As a child growing up in the 1980s there were only two sounds that would make my heart ache with a giddy sense of pure joy ; the theme tune of ‘He Man and the Masters of the Universe’, and my mother uttering the words, “You can get a 10p mix.” Coke bottles, flying saucers, white gems, vampire teeth, cherry lips, coconut mushrooms, candy necklaces. To this day I can’t look at a selection of penny sweets without smiling, the very taste of childhood innocence. We even picked them with our grubby, little fingers – not a scoop in sight. The thought that the state could interfere with this sacred relationship between child and corner shop owner is thoroughly unpleasant and casts the PM as a real bully – forget the bedroom tax or cutting child tax credits, taking blackjacks out of schoolboys’ pockets is about as low as anyone can stoop!
The Sugar Tax is what happens when TV chefs dictate government policy. I would expect nothing less from a Labour administration, but for a Conservative government to enact such a patronising, interfering policy is tragic. Yes, we are getting fatter and, yes, the NHS will struggle to cope but when has it not?
It is practicality part of the NHS business model that it must always be on the precipice; such is the size and scope of its remit. There are numerous ways to fund healthcare in a period of increased demand and while many of them may be ideologically offensive to those of a socialist persuasion surely some involvement of the private sector is preferable to a tax on taste?
It is the ultimate in killjoy legislation and the epitome of the-state-knows-best attitude. It’s an affront to liberty and an insult to the idea of choice and personal responsibility. The sugar tax masquerades as a common sense funding solution to a pressing issue but in reality it’s nothing more than further encroachment of the state into our private lives.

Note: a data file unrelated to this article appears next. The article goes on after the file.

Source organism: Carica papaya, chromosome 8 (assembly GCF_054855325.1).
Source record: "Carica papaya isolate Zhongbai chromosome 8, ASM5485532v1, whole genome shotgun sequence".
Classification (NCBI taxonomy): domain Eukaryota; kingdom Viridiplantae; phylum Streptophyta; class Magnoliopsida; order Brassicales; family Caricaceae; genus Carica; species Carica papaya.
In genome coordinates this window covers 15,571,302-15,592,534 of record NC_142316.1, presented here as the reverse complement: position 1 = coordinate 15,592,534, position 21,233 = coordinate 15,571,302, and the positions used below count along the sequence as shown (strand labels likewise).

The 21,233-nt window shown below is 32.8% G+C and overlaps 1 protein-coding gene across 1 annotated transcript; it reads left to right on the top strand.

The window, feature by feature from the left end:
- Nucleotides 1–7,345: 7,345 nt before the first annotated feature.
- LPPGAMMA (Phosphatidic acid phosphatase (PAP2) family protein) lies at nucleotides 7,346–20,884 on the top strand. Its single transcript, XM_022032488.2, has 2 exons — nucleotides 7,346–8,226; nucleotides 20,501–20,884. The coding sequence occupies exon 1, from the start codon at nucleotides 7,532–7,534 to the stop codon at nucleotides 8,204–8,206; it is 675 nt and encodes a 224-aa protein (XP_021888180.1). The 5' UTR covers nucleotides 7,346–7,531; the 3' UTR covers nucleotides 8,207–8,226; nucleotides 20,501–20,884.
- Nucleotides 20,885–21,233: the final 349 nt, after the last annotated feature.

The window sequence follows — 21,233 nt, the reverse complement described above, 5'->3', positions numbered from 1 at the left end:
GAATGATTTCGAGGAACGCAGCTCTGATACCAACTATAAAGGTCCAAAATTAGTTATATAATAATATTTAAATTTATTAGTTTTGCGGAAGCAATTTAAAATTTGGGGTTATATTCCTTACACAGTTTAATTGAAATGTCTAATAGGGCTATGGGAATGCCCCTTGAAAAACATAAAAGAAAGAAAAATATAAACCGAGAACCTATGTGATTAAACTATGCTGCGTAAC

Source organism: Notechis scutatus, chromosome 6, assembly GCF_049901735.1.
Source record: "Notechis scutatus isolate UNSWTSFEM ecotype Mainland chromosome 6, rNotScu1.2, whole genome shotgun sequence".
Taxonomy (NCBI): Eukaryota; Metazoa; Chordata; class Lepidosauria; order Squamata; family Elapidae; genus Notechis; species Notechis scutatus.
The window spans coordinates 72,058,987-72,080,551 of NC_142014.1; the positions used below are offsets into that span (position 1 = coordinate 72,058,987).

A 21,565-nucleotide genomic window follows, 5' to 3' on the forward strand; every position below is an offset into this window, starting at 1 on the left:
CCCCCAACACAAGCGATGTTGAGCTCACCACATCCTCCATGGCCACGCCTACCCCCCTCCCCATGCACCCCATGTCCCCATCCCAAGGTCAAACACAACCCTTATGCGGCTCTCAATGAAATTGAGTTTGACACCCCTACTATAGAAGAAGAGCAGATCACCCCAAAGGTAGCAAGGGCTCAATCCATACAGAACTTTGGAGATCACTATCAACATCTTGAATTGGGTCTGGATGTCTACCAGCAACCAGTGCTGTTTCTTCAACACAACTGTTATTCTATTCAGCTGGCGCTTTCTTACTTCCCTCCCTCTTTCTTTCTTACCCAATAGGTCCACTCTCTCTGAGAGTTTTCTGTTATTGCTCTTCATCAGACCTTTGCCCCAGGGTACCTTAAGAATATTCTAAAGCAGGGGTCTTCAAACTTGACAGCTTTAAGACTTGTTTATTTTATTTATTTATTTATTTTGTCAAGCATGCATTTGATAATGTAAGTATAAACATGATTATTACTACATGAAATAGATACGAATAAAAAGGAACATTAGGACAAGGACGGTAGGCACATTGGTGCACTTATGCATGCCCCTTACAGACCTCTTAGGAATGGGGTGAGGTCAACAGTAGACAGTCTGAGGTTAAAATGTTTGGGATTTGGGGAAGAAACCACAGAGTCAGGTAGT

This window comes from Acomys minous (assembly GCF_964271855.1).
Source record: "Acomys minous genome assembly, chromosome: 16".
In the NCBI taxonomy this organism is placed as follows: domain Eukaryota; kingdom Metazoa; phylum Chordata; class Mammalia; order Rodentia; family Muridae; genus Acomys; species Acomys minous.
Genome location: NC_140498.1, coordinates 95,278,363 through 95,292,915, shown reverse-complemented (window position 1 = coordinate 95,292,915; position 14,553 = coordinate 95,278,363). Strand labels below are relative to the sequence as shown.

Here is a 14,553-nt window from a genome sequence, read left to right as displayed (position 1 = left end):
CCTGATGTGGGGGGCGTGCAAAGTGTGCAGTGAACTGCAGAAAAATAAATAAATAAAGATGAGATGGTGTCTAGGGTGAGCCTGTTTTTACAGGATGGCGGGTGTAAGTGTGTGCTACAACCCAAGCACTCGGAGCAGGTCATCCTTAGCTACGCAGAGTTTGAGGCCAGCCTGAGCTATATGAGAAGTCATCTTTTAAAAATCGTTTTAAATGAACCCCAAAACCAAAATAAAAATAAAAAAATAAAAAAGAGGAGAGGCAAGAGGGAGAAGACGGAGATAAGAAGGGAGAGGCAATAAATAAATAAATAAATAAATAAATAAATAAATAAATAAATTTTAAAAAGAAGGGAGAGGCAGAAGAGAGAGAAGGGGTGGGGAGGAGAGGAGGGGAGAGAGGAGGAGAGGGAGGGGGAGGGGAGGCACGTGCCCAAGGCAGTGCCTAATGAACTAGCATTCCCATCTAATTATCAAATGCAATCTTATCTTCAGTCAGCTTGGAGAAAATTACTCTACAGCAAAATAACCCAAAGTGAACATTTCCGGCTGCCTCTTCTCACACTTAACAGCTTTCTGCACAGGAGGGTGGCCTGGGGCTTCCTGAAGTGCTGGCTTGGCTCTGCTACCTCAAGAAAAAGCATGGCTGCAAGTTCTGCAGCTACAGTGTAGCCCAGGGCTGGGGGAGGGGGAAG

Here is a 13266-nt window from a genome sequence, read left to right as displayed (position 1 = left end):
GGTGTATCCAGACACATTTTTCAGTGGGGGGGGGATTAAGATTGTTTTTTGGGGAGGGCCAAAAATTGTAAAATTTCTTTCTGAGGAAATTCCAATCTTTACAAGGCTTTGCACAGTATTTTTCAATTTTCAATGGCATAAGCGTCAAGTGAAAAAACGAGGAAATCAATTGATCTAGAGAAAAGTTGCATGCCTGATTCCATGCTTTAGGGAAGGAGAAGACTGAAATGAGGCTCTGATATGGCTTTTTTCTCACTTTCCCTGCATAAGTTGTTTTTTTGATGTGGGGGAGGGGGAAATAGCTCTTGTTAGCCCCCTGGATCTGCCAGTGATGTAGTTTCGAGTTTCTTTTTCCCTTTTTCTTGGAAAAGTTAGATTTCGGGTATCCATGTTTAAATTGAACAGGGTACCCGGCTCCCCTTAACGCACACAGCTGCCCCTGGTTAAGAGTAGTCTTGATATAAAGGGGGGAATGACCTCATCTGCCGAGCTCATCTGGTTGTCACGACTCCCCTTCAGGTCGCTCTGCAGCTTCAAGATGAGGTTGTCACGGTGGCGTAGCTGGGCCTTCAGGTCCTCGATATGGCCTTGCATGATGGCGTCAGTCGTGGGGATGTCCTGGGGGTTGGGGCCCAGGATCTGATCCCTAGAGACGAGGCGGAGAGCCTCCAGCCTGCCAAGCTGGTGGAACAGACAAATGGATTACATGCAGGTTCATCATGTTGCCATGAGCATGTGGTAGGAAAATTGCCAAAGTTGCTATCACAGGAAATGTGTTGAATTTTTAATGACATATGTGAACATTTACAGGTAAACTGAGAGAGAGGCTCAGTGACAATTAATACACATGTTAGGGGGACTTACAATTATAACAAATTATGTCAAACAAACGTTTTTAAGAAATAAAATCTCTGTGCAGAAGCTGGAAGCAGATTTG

Where will it end? Are there any untaxed pleasures left? Minimum alcohol pricing is permanently on the agenda and you now need to arrange an appointment with your bank manager before you can buy twenty fags. What’s next? Bouncy castles? Balloons? Beaches? Panini sticker albums? For many on low incomes a Mars bar or a can of Tizer is the one affordable luxury they enjoy.
Besides, we all know where this is leading; manufacturers will replace sugar with sweeteners and in 20 years’ time we’ll discover that the alternative is actually worse for us than the original, just as it happened with butter and margarine. In the meantime, they’ll suck a little bit more joy out of all our lives. Big Brother strikes again.
However, by far the worst aspect of the Sugar Tax is that it will prove to be completely counter-productive. Nobody will stop buying Kit Kats because they’re 5p more expensive, but after the sugar tax is imposed on your weekly shop it will mean less money to spend on fruit, vegetables and fresh meat. You never find a shrivelled, limp Twix at the bottom of your fridge. Sweets last an age and keep kids happy. For any mum on a budget it’s a no-brainer. Making confectionery more expensive will simply make it less likely that low income families eat a healthy balanced diet.
The sugar tax is a piece of legislation that Tony Blair would have been proud of and by proposing it the Prime Minister looks every bit the successor to Blair’s legacy. David Cameron will not be around forever, indeed he increasingly looks like a man on borrowed time, and whoever succeeds him must cease this relentless lurch to the centre ground and the pursuit of pernicious nanny state policies.
These are uncertain times for the Conservative party and the surest way to guarantee the party’s survival in the aftermath of the EU referendum is to adopt an uncompromising, unambiguously conservative platform. The time is fast approaching but the question remains – Will a real conservative leader please stand up?
The views expressed in this article are that of the author and do not necessarily reflect the views of Conservatives for Liberty